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Year : 2013  |  Volume : 26  |  Issue : 2  |  Page : 130-132

Community-Oriented medical education: Bringing perspectives to curriculum planners in Damascus University

Director, Directorate of Evaluation and Accreditation, Ministry of Higher Education, Syria, Associate Professor, Faculty of Dentistry, Damascus University, Syria

Correspondence Address:
Mayssoon Dashash
Directorate of Evaluation and Accreditation, Ministry of Higher Education
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Source of Support: This paper is supported by Damascus University., Conflict of Interest: None

DOI: 10.4103/1357-6283.120708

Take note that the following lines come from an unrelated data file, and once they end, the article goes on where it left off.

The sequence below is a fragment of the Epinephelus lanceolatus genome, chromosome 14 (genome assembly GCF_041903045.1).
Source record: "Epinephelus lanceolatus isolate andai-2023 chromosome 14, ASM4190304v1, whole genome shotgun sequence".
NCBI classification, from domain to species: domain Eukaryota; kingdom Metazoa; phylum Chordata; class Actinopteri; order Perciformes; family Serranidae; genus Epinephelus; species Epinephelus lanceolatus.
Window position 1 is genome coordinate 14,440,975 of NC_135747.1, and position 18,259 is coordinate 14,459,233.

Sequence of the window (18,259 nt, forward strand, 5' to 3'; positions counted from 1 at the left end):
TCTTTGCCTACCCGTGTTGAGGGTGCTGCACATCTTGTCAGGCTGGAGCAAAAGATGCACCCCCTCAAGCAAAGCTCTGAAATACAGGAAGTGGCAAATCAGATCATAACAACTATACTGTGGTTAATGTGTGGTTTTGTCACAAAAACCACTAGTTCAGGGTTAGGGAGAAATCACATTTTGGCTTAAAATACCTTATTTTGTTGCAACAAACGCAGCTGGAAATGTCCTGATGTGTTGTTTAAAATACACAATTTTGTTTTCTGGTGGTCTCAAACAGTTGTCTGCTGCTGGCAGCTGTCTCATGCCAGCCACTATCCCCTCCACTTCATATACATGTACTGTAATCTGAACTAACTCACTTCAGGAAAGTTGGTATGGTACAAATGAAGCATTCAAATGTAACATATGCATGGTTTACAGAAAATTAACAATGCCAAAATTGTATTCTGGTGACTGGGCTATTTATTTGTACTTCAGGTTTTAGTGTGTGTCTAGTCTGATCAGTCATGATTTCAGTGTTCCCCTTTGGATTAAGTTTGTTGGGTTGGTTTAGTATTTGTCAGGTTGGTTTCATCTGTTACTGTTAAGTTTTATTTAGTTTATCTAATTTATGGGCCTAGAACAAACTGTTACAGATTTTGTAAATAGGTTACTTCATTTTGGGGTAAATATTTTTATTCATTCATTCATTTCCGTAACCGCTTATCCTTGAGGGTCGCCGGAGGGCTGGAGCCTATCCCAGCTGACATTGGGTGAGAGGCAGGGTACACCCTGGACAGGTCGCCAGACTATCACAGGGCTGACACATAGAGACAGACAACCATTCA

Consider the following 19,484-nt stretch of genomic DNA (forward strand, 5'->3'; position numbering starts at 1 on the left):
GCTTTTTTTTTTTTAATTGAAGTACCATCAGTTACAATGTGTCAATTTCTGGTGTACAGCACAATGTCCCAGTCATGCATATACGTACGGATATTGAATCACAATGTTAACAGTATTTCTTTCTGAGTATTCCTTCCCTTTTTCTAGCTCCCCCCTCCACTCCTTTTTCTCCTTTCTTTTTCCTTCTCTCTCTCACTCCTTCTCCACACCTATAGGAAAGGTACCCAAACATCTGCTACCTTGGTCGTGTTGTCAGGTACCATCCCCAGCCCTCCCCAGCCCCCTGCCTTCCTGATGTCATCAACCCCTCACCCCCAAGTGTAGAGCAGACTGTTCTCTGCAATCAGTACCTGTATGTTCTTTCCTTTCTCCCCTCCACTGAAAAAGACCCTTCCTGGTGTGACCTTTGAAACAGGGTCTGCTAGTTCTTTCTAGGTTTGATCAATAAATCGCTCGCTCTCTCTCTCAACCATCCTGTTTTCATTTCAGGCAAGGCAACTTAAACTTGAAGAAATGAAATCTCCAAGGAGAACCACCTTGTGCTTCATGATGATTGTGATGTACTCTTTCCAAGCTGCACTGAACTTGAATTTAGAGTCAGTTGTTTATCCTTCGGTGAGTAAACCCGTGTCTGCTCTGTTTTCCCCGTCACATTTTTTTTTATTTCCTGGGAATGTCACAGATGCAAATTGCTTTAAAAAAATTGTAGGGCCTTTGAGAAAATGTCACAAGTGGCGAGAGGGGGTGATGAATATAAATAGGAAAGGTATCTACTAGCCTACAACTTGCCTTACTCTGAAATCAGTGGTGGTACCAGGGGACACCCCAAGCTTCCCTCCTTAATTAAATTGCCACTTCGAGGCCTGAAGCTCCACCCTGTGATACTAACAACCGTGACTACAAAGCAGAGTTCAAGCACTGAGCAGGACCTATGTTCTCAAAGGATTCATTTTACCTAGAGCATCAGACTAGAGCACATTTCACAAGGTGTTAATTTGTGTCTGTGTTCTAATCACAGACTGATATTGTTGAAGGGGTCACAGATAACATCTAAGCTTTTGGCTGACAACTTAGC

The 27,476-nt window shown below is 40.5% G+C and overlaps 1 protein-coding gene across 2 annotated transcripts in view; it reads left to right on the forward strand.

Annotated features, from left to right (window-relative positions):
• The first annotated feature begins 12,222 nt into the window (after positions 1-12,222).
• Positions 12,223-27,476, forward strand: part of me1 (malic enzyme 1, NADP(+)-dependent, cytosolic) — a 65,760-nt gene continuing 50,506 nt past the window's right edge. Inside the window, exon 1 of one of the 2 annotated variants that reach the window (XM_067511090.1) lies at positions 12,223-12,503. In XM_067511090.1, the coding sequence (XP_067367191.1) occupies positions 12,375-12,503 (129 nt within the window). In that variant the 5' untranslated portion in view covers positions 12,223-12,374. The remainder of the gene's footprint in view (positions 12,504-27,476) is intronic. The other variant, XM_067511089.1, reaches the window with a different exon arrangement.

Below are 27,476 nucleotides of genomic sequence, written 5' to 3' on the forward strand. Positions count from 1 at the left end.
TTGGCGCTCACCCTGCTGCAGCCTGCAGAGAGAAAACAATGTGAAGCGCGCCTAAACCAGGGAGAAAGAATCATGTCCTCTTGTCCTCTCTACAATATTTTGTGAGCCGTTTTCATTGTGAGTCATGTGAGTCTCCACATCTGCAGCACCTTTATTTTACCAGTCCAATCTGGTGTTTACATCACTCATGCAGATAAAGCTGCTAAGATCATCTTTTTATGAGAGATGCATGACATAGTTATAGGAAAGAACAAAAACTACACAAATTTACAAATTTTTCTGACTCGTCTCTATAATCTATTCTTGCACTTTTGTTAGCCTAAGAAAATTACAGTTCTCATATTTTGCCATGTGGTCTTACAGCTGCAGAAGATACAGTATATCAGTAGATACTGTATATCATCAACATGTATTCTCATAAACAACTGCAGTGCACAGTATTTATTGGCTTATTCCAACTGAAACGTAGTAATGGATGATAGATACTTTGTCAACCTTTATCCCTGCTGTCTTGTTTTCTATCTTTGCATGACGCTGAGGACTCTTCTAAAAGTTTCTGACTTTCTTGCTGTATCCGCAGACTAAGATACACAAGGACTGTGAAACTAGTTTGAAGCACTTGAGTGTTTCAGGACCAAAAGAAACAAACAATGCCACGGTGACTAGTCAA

The varying health needs in Syria because of the trend of increasing communicable and noncommunicable diseases necessitate new curricula for all health professions schools in which community health needs, socio-cultural aspects of health and disease can be emphasized. There is a need to produce more primary level healthcare professionals who are trained to apply the principles, policies and strategies of the World Health Organization and achieve better health for all. A new perspective in the Faculty of Dentistry in Damascus University has been suggested and is presented here. Graduates generally are not well prepared to provide primary level healthcare in the community. Community-oriented medical education (COME) can produce health-oriented professionals who are equipped with broad skills and able to work for health promotion, disease prevention, and cure. Health orientation is one of the most radical features of COME, wherein the curriculum is appropriate to learners' future practice in the community. Community orientation enables students to become more people focused so that they can work towards people's self-empowerment, change people's attitudes and behaviors, and improve their self-awareness and esteem. This viewpoint addresses the importance of redesigning the dental curriculum and the need to implement COME in Damascus University. It is proposed as an example of changes needed in all health professions schools in Syria. The call to redesign the curricula to serve the health needs of the Syrian population will be difficult to achieve but is vital. Improving our understanding of the concept of COME and having all sectors of government and society commit to it will make the transition possible and will make the COME a reality.

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